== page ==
David R. Henderson  

Consider the Substance

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In Econlog's sister blog, Online Library of Law & Liberty, Lauren Weiner makes an important distinction. Left wing pundit David Corn has accused Fox News Channel's Bill O'Reilly of exaggerating in telling about his experience in Argentina during and after the Falklands War. Conservative radio host Hugh Hewitt went after Corn.

Lauren Weiner writes:

David Corn, coauthor with Daniel Schulman of the Mother Jones article, was questioned at length by the conservative radio host Hugh Hewitt. In a telephone interview, Hewitt challenged Corn's credibility in two ways, trying to establish a political motive and a personal motive for why he would attack Bill O'Reilly. In lawyerly fashion, Hewitt probed for evidence of what everyone who is familiar with David Corn already knows: that he's on the political Left and disdains O'Reilly's conservative views. Along with suggesting that O'Reilly's scalp was being sought purely as a tit-for-tat for the mainstream (read: liberal) media casualty over at NBC, Hewitt injected the fact that David Corn had been a paid commentator on Fox but was let go. The implication was that he bore a personal grudge against the cable channel.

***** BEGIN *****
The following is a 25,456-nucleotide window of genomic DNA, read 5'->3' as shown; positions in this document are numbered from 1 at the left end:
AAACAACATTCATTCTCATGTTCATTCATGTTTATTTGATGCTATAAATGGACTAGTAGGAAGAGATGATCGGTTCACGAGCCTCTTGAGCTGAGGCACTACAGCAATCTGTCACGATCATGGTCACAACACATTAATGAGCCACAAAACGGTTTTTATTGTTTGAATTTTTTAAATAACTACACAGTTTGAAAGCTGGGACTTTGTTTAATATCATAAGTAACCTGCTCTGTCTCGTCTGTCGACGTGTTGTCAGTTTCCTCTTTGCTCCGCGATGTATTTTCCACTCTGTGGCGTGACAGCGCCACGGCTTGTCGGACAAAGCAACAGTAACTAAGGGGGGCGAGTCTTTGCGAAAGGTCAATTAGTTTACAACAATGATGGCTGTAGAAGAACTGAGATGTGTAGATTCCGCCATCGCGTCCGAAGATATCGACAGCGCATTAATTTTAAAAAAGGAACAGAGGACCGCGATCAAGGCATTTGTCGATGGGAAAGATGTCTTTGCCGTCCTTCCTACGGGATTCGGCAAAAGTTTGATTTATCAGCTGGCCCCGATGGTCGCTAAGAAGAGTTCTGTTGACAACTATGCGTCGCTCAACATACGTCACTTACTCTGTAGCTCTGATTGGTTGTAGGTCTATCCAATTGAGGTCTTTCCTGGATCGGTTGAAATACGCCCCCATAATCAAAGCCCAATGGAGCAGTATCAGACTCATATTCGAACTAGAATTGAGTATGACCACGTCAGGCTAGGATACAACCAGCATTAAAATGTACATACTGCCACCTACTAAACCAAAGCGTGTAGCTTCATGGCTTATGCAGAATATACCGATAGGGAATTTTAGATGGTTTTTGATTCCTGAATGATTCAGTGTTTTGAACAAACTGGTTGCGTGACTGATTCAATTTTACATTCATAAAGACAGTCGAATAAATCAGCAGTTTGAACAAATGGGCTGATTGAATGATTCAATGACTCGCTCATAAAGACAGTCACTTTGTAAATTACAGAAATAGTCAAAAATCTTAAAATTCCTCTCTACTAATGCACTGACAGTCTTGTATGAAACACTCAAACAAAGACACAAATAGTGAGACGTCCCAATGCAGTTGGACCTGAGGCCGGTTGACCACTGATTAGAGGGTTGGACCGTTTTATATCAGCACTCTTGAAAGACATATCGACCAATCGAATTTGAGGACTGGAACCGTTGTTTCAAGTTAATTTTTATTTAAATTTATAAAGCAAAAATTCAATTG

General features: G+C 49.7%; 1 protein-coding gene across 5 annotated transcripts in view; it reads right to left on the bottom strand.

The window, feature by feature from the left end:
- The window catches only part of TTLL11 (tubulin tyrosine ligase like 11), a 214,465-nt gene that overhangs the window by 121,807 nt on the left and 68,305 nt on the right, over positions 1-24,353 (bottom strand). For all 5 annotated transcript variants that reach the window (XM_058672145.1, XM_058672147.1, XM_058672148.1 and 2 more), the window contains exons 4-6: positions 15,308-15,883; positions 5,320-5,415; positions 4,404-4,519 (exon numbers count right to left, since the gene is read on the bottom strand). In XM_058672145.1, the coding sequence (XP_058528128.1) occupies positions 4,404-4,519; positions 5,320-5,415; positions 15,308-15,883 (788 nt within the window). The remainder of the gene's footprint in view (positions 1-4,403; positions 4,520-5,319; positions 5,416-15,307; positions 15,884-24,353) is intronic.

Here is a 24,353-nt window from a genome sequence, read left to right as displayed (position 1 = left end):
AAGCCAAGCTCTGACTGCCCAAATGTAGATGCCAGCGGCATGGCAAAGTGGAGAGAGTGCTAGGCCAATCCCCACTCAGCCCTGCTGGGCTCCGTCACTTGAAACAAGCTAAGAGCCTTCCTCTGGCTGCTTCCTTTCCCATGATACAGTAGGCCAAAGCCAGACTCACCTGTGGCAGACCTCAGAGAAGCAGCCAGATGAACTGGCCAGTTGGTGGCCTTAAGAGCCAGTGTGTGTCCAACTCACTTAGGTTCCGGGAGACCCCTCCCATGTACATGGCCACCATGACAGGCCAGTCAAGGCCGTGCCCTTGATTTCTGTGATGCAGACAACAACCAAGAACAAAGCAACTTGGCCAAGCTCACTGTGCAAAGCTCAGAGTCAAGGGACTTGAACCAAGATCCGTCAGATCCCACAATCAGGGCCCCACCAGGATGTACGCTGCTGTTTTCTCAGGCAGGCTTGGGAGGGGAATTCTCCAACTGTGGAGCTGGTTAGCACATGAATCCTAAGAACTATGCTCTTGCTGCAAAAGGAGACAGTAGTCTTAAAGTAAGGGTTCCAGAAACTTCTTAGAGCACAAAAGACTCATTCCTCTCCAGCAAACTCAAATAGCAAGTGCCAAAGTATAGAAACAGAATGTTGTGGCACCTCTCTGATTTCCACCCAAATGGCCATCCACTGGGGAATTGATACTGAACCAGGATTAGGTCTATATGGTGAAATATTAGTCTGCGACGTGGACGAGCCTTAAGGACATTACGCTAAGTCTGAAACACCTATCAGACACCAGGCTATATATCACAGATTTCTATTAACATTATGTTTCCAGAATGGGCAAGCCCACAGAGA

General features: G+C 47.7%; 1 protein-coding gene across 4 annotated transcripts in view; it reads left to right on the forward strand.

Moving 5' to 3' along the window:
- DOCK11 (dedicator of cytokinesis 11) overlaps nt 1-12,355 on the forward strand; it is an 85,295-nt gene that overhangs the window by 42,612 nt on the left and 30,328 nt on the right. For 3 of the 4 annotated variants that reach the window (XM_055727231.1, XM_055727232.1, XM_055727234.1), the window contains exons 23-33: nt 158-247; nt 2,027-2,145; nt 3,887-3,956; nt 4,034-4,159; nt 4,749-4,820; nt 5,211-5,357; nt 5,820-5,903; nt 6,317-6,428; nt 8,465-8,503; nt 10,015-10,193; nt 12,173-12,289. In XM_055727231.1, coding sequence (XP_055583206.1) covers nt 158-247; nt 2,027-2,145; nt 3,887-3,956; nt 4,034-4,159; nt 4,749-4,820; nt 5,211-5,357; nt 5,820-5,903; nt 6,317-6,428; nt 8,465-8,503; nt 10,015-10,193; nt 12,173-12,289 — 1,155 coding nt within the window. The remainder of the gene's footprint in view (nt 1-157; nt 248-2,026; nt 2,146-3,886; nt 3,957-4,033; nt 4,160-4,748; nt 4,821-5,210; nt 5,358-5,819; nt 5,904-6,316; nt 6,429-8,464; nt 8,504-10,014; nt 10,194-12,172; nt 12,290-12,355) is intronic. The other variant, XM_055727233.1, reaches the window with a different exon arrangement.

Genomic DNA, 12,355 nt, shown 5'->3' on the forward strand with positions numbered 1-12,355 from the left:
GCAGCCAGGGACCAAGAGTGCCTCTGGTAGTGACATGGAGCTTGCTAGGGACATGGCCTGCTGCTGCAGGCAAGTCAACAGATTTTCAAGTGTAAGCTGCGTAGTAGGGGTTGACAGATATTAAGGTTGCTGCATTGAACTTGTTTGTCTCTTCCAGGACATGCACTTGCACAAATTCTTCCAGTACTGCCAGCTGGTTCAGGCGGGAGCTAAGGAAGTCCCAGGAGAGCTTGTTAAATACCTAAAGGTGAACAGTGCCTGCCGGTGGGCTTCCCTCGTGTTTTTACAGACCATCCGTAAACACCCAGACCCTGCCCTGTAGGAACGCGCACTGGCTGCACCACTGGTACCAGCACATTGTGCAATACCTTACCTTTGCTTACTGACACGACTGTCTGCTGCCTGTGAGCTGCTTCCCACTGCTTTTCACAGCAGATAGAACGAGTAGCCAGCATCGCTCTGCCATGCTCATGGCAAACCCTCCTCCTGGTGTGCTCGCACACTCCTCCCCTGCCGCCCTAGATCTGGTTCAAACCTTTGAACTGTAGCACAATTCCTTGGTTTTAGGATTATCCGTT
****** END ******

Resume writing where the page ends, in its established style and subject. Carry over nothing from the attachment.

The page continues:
Ms. Weiner adds:
Sympathize with Hewitt though I often do, and find fault with Corn though I often do, I came away thinking that this interview did not get to the heart of the matter. Whether or not the political and personal motives that Hewitt discerned were there, what if the Mother Jones article nonetheless contained a grain or maybe more than a grain of truth?

She ends the piece beautifully:
When the debate heats up, and the cry is raised, "Consider the source!"--we ought to consider more than the source. We ought to consider the substance.


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COMMENTS (2 to date)
Ray Lopez writes:

Well, not much you can say here. In law, you cross examine both to impeach the witness ('consider the source') as well as find faults with the witness's testimony ('consider the substance'). Here in the Philippines, it's one of the toughest countries to be a journalist in: journalists are routinely assassinated for critical stories (aside from celebrity paparazzi news). A runner-up is Russia. So be thankful you live in the USA if you like free-for-alls.

Mark V Anderson writes:

Thank you David. Far far too often one doubts another one just because they are on opposite teams. I would hope that most of us would be skeptical of both sides, but also not reject reporting out of hand just because it matches a familiar theme.

Of course the particular subject they are talking about is silly anyway. I really don't care if newscasters build their macho credentials through exaggerated daring do; it doesn't affect their credibility of talking about third parties.

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